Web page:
Rahat is where many of the Negev bedouin live. This was 'Land Day', when bedouin, and other Israeli Arabs, remember the seizing of their lands by the Israelis and mourn their 'martyrs'. Today about 95,000 bedouin live inside Israel proper, largely descendants of the tribes who roamed the Negev before the state was founded in 1948. The total number of Israeli Arabs is about 1 million, one-fifth of the population.
This year Rahat was to be the centre of Land Day celebrations and the police feared trouble. After the Hebron massacre in February, the normally docile bedouin of Rahat took to the streets to show solidarity with their Palestinian brothers and sisters in the occupied territories. Mohamed Abu Jame, 22, was shot dead by police, the first Israeli Arab to die in clashes since 1976.
The government saw the protests as a disturbing sign that Israel's 'loyal' bedouin - who serve in the army and police - might be becoming 'political'. Sociologists instantly concluded that the bedouin were finding a new identity as Palestinians. That there is restlessness among the bedouin is undoubtedly true. But, by Land Day, a month after the massacre, these pragmatic folk seemed as ambivalent as ever about 'Palestinian identity'.
'We are the original Palestinians,' says Hassan el- Hozayel, grandson of Sheikh Salaman el-Hozayel who headed one of the Negev's most famous tribes. 'My tribe used to have 300 camels and 5,000 sheep. We had land all over the Negev. But now we have no camels, only Peugeots. In 1970 when the Israelis moved us here to Rahat they sold us cheap Peugeots. The Peugeot is better for us than the camel. It is cheaper to run. Life here is very dynamic and the camel is very slow.'
Mr Hozayel has a photograph showing the Sheikh as a proud leader dressed in elegant headdress, festooned with magnificent guns. The Sheikh built an arabesque villa as his Negev base, and took 36 wives.
His grandson wears jeans and a T-shirt, has one wife, and lives in a corrugated iron shack in the grounds of his grandfather's villa on the edge of children to the desert in the
Peugeot for the weekend. He is Rahat's representative for Meretz, the liberal Israeli political party.
'The bedouin like space,' he says, standing on his quarter-acre of land, littered with rusting metal, and plucking something yellow and unpleasant out of a plastic bag, to show us what camel hair used to look like.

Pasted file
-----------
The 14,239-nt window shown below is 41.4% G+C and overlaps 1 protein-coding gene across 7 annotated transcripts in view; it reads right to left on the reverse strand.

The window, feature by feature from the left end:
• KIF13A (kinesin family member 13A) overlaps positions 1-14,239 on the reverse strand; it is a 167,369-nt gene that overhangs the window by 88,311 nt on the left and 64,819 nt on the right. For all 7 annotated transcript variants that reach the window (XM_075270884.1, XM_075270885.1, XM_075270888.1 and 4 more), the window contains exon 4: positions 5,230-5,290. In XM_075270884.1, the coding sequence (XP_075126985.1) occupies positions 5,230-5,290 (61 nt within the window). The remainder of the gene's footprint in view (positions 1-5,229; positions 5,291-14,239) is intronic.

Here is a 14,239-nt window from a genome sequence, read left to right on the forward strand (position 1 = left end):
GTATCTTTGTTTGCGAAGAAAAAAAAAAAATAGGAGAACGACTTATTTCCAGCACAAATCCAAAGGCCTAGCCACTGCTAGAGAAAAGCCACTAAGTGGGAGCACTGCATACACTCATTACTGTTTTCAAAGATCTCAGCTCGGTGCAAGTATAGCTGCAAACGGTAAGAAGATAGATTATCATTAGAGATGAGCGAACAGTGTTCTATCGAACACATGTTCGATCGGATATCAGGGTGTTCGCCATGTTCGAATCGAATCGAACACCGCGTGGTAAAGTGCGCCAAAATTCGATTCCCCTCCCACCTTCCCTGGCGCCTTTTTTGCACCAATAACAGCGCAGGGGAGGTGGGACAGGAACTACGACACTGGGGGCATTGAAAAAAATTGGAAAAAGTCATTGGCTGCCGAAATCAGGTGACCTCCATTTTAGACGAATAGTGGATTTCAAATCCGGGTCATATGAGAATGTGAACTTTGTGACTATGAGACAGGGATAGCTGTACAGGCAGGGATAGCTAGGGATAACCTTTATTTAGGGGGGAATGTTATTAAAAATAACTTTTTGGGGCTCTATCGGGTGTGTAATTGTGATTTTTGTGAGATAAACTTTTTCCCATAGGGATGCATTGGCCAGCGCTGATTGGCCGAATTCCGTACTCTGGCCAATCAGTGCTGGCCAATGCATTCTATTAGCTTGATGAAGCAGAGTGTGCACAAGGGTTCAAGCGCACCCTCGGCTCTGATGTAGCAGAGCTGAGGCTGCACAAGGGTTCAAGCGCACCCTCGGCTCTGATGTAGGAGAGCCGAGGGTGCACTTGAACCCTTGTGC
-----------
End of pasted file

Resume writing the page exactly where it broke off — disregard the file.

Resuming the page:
Most residents of Rahat have large 'traditional' tents in the gardens of their brick homes, where they welcome visitors on 'traditional' mats. Mr Hozayel is hoping soon to open his own bedouin museum because he objects to the existing heritage centre. 'It was built by the Jews for the Jews - to make money,' he says. 'It shows the bedouin as if they are history or something, as if we are already dead.' Israeli schoolchildren sometimes come to Rahat in buses to visit the centre and peer at the bedouin.
Mr Hozayel says the Hebron massacre stirred something inside the bedouin soul. 'Over the years we resented being treated like Red Indians in America. After the massacre all our anger spilt out. I don't think bedouin will serve in the army anymore.'
As the people of Rahat readily admit, however, they like a quiet life. The Turks, the British, the Jordanians and now the Israelis - the bedouin have seen them all come and go, and learnt to serve them all. Mr Hozayel's uncle - now head of the family - served as a policeman under the British mandate.
For all the talk of their 'Palestinian identity' the bedouin are happier as Israelis than as Palestinians. They appear to feel superior to the Arabs who live under occupation across the green line. 'I don't like the Jewish,' says Sultan el-Hozayel, 14, 'but I don't want to live in a Palestinian state. I am an Israeli citizen. The Jewish cannot kill us here because we live among them.'